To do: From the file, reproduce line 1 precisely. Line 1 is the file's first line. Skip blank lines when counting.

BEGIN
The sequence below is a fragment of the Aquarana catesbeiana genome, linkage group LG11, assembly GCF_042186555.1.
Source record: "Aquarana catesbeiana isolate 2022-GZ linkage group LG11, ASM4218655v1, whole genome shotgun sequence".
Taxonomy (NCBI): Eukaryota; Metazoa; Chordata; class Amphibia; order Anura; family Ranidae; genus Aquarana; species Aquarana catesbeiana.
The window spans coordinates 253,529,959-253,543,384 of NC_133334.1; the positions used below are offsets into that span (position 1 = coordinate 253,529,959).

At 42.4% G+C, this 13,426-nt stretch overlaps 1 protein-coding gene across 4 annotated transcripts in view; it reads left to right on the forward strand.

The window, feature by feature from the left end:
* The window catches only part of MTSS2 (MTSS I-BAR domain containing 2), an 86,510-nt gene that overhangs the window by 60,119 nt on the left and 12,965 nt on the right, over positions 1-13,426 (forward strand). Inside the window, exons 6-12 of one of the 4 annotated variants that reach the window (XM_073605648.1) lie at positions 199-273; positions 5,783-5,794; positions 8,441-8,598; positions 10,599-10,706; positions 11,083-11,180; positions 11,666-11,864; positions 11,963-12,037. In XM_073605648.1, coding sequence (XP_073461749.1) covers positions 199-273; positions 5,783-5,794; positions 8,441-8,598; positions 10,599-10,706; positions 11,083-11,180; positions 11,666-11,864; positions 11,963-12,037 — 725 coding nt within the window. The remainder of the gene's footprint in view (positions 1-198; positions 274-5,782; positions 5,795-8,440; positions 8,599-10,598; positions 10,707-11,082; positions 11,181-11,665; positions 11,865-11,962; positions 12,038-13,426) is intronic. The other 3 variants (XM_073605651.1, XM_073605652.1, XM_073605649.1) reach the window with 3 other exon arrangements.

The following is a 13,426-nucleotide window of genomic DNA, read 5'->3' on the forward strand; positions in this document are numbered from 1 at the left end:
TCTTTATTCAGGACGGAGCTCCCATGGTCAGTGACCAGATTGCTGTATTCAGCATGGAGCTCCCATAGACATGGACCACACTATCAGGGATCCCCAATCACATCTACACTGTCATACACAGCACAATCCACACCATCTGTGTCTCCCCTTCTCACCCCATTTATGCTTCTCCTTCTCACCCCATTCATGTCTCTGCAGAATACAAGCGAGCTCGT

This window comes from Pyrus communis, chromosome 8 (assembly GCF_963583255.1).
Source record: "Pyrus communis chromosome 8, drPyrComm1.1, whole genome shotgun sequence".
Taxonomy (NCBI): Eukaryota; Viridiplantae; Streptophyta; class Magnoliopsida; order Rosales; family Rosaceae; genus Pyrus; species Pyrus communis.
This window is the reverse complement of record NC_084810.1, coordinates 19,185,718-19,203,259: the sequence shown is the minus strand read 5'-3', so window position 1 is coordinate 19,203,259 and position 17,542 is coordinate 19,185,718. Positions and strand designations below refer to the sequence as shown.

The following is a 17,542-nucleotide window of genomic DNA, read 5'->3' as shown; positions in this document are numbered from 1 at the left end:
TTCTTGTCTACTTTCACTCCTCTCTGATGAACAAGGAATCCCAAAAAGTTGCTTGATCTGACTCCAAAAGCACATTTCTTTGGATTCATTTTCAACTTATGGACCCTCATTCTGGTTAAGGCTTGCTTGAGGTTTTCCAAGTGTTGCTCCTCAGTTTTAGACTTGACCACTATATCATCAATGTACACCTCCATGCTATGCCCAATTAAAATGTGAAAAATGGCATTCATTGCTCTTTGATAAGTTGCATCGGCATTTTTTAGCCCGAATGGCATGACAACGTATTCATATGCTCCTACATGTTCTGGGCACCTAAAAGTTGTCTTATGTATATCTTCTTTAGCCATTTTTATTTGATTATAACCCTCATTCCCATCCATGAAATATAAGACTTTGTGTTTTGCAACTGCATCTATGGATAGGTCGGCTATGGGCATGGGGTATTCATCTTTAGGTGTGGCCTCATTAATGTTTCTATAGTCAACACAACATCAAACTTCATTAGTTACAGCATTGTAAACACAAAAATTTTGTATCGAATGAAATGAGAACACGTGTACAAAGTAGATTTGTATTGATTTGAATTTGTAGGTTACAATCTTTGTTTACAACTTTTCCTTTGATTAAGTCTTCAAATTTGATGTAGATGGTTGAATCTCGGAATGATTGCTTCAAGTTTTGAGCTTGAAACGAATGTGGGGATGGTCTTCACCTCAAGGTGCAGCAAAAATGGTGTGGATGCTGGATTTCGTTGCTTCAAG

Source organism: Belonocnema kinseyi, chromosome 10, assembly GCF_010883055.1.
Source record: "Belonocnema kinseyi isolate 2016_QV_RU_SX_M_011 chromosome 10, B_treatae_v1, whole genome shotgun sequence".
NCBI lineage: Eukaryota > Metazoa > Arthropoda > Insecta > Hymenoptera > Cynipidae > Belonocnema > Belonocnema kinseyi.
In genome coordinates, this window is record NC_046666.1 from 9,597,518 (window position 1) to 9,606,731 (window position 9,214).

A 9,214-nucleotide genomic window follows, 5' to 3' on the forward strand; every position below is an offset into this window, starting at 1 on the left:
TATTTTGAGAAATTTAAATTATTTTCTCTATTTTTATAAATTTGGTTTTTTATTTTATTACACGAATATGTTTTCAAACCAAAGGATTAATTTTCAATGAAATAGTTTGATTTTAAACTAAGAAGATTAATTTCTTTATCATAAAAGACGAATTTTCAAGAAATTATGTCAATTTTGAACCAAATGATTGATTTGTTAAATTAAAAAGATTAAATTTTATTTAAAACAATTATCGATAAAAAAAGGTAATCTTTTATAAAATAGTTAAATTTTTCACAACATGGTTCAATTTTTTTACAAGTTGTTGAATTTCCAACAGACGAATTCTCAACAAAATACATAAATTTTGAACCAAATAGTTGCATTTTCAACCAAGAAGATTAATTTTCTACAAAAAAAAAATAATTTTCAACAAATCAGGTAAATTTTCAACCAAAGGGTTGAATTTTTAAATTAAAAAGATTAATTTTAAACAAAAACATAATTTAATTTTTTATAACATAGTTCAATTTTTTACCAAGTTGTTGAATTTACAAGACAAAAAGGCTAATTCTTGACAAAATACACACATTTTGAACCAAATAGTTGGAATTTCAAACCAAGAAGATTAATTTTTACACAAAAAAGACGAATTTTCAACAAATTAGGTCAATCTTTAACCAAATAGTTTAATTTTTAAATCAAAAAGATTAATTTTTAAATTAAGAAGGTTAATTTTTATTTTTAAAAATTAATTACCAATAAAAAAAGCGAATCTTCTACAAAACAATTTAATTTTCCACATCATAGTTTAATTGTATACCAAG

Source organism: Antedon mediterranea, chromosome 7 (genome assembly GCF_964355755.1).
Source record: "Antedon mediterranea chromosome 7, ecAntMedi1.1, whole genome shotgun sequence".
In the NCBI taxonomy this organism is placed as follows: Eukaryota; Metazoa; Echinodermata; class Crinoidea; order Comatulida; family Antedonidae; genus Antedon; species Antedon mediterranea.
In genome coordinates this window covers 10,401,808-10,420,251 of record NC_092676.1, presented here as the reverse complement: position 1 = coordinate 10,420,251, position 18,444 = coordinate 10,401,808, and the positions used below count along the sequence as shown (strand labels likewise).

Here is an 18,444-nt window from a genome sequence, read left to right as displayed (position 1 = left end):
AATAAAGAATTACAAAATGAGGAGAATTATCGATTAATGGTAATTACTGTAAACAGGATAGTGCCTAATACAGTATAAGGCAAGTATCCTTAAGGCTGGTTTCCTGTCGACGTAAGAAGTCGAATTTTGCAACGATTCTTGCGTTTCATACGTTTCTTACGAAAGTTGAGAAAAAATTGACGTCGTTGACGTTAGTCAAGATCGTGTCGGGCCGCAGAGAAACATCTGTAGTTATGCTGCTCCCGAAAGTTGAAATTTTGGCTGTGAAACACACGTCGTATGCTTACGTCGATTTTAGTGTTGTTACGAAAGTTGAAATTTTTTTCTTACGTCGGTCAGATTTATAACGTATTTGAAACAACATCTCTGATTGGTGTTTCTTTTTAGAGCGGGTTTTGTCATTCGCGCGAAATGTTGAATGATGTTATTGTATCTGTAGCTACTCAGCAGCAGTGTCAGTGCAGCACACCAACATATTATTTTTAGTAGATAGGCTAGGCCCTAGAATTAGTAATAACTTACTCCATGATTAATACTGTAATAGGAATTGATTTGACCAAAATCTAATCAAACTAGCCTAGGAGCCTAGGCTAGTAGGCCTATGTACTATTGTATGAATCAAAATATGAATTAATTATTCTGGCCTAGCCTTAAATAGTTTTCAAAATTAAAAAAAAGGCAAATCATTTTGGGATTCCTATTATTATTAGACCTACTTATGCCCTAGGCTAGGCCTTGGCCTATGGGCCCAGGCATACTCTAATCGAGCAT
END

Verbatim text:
The sequence below is a fragment of the Aquarana catesbeiana genome, linkage group LG11, assembly GCF_042186555.1.